Employees are expensive. It’s important to know the difference between an employee’s hourly wage and their hourly cost to the business. Like freelancers, employees also have an hourly rate, but it isn’t immediately clear what that is. A simple answer would be to divide the annual salary by the number of days worked in a year to get that employee’s daily rate, but this doesn’t calculation doesn’t account for the true cost of the employee and is naïve to the actual value that they create for their employer. To get an idea of how this works, we’ll reverse engineer the hourly rate for an employee that makes a 6 figure salary, $100k annually.
To start off, we need to determine how much an employee actually costs their employer. In reality an employee usually costs close to double their salary. A salary is only a small part of the cost of an employee, there are additional expenses like:
- statutory holidays,
- sick days,
- health insurance,
- employment insurance,
- office space,
- software licenses,
- office parties
Any perks that come with the job will also increase the true cost of the employee, unless those perks are hugs from an overly friendly boss.
For the sake of this example, let’s make this simple and say that, on average, an employee costs double what their hourly salary works out to be. Our $100k salary works out to a $200k expense for the business. If we work out the hourly cost of this employee, based on 40 hours per week, 52 weeks a year, it’s $96. You’re probably thinking that employees don’t work every day, but if we consider that the company is still pays for each vacation day and bank holiday, those are paid days, they just don’t require that the employee come to work for those days.
The important thing to note is that an employee with a 6 figure salary costs about $100/hr to employ. For this reason, I think that you should consider $90/hr your minimum freelancer rate. However, we’re not done yet, let’s dive a bit deeper into the cost.
Why do businesses hire employees? Generally speaking, employees get hired to help the business make more money; it’s a form of horizontal scaling. Assuming that there is an unlimited supply of work and suitable employees, if one employee can increase profits by $10k a year, 10 employees increase profits by $100k. Since each employee is hired to contribute to their employer’s bottom line, they have some task, or part of their job that creates value (or income) for their employer. Realistically speaking, not every hour that the employee spends at work will be spent on tasks that contribute to the company’s bottom line.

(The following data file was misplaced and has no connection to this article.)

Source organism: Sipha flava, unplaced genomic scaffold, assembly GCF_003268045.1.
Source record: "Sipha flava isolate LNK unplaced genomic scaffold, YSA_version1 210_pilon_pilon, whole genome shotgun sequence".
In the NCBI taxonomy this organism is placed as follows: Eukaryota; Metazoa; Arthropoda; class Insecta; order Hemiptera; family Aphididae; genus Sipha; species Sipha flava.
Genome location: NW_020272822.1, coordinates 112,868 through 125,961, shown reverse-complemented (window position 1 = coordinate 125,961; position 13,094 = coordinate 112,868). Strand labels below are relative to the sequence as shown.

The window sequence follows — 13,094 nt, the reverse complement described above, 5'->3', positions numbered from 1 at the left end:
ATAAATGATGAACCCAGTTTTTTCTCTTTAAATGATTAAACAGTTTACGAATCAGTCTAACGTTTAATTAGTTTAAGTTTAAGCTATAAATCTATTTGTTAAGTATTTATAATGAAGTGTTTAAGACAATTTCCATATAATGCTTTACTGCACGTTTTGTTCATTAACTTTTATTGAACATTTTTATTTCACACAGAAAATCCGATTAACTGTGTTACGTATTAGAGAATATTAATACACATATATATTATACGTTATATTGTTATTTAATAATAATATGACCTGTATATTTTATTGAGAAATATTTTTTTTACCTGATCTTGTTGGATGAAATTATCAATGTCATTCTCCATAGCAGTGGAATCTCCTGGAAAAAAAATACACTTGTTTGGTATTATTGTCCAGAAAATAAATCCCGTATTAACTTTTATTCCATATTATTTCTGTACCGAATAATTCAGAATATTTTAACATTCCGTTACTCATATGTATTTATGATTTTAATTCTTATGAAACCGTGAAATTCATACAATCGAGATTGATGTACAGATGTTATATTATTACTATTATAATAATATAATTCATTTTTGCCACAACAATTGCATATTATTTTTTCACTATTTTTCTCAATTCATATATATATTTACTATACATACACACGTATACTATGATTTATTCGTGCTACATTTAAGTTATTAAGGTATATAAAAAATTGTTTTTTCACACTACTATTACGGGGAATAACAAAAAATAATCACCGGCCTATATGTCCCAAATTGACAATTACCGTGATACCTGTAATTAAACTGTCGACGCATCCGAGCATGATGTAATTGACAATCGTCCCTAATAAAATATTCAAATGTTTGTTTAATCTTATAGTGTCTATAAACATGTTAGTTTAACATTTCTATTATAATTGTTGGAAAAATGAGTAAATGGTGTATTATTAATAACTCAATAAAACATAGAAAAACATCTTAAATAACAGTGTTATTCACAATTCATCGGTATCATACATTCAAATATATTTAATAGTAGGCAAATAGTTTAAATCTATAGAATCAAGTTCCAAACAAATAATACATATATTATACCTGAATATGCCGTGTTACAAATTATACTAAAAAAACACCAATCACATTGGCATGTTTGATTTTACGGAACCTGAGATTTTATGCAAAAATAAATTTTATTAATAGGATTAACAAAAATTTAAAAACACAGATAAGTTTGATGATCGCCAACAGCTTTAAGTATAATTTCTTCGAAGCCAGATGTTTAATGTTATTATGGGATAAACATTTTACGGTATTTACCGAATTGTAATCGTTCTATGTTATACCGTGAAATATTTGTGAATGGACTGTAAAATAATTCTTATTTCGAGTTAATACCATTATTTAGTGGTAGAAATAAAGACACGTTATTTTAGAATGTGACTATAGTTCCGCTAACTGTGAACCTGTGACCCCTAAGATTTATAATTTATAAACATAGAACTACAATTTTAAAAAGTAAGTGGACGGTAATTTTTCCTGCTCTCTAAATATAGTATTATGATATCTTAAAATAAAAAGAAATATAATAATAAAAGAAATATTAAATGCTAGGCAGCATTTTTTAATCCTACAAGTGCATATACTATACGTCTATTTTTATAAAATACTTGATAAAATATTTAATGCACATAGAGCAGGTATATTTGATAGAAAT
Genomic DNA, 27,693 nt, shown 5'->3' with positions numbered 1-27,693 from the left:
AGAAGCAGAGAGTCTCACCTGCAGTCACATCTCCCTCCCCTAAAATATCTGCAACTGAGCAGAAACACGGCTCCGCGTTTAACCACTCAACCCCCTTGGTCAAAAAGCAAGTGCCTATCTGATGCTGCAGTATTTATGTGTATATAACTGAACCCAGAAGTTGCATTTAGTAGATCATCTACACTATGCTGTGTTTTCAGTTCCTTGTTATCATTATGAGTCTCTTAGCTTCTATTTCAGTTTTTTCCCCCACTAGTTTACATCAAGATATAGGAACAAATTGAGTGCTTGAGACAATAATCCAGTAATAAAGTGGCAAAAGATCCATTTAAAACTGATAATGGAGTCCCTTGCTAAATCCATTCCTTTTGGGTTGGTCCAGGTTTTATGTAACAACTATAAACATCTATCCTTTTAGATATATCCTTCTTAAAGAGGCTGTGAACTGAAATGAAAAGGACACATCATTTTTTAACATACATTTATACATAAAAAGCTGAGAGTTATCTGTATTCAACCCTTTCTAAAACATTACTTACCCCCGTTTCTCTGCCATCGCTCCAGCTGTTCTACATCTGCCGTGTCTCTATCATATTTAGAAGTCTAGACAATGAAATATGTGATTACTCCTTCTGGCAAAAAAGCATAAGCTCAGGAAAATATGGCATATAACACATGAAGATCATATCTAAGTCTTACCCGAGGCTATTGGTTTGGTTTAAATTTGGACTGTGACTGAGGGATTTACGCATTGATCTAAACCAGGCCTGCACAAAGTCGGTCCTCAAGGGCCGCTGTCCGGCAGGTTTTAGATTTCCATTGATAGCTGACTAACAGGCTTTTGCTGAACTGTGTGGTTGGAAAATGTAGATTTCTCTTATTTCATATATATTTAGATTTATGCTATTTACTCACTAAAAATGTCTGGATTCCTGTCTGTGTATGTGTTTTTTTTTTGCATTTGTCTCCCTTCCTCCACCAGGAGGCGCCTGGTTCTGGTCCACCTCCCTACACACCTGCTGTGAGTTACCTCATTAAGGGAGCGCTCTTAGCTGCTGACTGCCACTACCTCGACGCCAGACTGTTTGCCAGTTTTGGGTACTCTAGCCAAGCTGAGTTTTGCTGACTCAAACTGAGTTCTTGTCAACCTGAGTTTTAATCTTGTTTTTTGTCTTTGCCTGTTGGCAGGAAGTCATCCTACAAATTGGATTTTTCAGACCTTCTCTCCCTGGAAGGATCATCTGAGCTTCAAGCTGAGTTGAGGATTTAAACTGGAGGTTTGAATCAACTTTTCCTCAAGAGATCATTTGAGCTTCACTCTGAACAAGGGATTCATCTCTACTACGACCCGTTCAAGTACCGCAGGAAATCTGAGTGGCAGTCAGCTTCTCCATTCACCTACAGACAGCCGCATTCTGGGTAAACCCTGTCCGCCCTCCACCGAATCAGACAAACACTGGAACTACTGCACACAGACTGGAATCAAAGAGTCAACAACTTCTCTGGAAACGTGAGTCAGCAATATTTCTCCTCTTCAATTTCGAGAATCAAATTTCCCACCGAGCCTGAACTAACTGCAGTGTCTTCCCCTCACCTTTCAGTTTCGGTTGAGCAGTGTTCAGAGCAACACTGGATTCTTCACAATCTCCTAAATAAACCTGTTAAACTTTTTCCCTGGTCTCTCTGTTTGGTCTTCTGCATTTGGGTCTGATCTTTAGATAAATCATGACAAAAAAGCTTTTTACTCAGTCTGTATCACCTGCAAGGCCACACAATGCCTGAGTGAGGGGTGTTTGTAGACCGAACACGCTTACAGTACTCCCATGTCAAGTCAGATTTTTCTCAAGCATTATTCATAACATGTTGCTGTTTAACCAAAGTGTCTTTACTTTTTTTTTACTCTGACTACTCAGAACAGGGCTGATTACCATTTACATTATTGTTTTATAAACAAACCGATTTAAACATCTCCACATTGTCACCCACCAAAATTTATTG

If we’re being really generous, we could say that an employee spends 80% of a their time doing actual work, in most workplaces, it’s somewhere between 40-80%. The human resources term for this concept is utilization. Utilization is a percentage based measurement of the time that the employee is doing productive work, while at work. How often that resource is utilized. It’s in the best interests of the organization to get their employee utilization as high as possible.
Days off are 0% productive, things like water-cooler time, meetings, breaks, and personal internet browsing and phone calls cut into the time that the employee can spend on value creation; that’s okay, it’s expected. Under most work environments it’s impossible for employees to focus on creating value for the entirety of the working day. This point is, businesses pay their employees for a lot of hours that are not productive time. As long as the business can still make more money than the employee costs, employing them results in a net profit for the organization.